The unison mode works by triggering a user-defined number of subvoices with altered properties for each actual voice in the sequence. Unison mapping lets you define how the controlled property varies across each of the sub-voices inside the unison.
By default the unison uses only its global variation levels (if enabled), as specified in the global settings. By defining a mapping curve in this unit you can have much greater control over the type and amount of variation of both the property and the module.
WaveShaper Mapping (WS)
This is the only articulated property defined by a single mapping and is available in each of the filter modules. The curve defines how the signal is distorted by the WaveShaper features in the filter modules, i.e. the original input levels and how they relate to the processed output levels.
Sytrus - Arpeggiator
Sytrus has a unique method of creating arpeggios (Arps). Arps are defined by Envelope (usually volume, modulation or filter) arpeggiator 'break-points' that can be applied to the Envelope nodes. See Working with Envelopes for more detail on the basics of Envelope manipulation and also where you can open the Envelope Sequencer Tool.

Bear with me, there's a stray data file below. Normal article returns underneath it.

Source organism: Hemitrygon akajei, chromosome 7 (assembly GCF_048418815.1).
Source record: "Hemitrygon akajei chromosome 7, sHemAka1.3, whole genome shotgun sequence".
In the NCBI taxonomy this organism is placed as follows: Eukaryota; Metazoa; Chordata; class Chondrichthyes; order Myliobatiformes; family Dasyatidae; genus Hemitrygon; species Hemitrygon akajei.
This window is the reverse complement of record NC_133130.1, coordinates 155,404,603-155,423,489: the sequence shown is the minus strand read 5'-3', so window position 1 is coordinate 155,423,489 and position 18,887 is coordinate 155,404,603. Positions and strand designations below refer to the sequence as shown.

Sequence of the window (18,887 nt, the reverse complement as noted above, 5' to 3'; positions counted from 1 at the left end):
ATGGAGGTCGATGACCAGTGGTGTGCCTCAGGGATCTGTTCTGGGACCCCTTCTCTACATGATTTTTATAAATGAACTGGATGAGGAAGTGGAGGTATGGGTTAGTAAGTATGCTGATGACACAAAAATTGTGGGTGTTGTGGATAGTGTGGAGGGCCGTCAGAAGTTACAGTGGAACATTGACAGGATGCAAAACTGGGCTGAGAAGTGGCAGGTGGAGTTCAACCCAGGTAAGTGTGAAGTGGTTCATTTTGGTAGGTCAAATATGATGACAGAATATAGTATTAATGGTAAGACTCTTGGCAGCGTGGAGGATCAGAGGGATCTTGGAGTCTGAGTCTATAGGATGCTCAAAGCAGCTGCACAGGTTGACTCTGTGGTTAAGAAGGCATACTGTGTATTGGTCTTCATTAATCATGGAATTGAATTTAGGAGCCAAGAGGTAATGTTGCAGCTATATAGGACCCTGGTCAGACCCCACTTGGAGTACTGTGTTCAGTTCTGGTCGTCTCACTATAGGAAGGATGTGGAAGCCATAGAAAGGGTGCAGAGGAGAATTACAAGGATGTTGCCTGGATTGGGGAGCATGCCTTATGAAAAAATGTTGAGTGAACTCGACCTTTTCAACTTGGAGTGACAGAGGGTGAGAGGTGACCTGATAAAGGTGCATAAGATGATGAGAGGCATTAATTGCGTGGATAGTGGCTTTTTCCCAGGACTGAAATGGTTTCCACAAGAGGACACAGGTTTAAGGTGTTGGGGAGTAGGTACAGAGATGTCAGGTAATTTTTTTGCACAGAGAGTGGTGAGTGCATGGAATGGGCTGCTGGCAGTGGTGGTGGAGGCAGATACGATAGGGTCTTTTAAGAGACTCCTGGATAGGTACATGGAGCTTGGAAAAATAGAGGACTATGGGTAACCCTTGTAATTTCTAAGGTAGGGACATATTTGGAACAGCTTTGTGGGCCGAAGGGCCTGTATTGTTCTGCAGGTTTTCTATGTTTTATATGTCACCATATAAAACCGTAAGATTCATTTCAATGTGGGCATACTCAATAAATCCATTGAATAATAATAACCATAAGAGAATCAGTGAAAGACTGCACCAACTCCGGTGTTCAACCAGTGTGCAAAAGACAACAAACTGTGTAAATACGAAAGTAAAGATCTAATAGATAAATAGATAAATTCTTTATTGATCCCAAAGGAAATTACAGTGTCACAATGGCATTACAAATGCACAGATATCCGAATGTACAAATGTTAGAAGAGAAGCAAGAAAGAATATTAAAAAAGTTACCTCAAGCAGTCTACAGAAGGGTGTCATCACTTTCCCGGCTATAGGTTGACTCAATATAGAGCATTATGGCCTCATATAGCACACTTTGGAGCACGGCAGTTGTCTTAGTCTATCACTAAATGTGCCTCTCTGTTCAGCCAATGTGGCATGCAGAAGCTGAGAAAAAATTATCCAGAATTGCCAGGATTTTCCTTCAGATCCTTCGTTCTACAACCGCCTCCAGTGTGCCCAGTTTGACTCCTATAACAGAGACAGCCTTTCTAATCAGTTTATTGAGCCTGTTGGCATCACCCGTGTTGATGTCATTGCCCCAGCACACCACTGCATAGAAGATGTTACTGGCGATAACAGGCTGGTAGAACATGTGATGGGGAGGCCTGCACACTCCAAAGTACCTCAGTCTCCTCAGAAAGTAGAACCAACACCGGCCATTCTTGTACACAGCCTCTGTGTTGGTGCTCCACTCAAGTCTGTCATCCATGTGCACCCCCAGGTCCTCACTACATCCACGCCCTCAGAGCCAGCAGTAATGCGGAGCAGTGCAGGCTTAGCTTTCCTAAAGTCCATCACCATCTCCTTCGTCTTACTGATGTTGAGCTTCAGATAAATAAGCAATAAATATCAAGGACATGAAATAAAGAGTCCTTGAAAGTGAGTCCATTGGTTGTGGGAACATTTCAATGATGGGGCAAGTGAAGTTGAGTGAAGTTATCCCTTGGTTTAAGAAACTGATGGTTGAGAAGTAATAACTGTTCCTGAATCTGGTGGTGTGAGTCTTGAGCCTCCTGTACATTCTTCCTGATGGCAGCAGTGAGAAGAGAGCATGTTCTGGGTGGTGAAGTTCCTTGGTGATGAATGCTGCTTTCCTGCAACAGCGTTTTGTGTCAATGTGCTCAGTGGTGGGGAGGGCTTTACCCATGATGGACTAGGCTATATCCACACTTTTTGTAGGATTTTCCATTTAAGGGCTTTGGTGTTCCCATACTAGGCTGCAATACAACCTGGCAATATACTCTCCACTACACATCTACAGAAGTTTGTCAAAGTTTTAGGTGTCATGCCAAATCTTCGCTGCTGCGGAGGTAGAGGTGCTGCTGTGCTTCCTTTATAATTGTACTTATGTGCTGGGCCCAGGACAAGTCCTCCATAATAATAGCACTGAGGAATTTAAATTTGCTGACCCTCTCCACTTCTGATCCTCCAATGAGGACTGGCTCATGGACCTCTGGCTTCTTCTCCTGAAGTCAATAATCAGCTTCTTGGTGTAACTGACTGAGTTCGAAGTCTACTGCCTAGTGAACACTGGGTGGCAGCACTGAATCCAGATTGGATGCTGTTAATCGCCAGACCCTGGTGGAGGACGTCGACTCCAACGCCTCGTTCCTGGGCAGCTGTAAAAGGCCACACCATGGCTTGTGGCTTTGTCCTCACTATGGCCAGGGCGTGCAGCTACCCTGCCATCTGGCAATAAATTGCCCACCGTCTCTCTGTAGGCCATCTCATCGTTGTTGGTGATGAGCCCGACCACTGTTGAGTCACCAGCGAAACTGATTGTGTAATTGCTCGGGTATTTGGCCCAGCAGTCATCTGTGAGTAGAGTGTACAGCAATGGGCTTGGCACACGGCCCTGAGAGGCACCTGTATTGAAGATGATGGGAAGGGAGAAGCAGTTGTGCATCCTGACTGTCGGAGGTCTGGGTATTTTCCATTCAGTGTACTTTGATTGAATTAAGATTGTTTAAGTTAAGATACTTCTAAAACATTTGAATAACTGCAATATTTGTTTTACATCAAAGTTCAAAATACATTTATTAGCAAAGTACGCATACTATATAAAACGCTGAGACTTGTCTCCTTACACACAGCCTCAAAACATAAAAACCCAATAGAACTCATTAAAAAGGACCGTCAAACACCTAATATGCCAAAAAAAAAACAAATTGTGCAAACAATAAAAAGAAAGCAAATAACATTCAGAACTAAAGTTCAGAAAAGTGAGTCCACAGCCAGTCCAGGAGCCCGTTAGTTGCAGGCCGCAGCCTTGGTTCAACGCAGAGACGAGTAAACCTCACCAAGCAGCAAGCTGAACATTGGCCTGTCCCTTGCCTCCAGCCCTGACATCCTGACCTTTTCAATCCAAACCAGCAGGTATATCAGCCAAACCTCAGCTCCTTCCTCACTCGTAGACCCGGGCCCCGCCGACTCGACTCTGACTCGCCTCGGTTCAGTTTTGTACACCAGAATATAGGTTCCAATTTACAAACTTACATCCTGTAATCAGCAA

There are three types of Envelope Break Points used in making arpeggios (the middle three in the picture left), Previous, Same, Next. The first and last nodes relate to the loop start and end points (Loop Sustain start and Loop Sustain End respectively).
When a chord is played and the envelope is set to arpeggiate, each of the notes in the chord is played in turn within the envelope loop, as defined by the Arp break-point flags. Arp break-points are described in more detail below.
To add or change an Arp break-point, Right-click on the envelope node and select 'Arpeggiator break' from the popup menu, then select one of the following break-point types from the sub-menu.
- None - Use this to clear an unwanted break point.
- Previous() - At the break-point plays the next note below the previous note played.
- Same() - Plays the same note as at the last break-point.
- Next() - At the break-point plays the next note above the previous note played.
Making an Arpeggio
- Generally we advise using the Envelope Sequencer Tool opened from the Envelope menu. However for this tutorial will give you a feel for operating with the arpeggiation controls directly on the Envelope Editor window.
- Open Sytrus and load the patch labeled Default (this is a simple sine-wave on Operator 1).
- Select Operator 1, set the Editor target to VOL and the Articulator part to ENV (this will open up the volume envelope for Operator 1. The same windows should be open as shown above.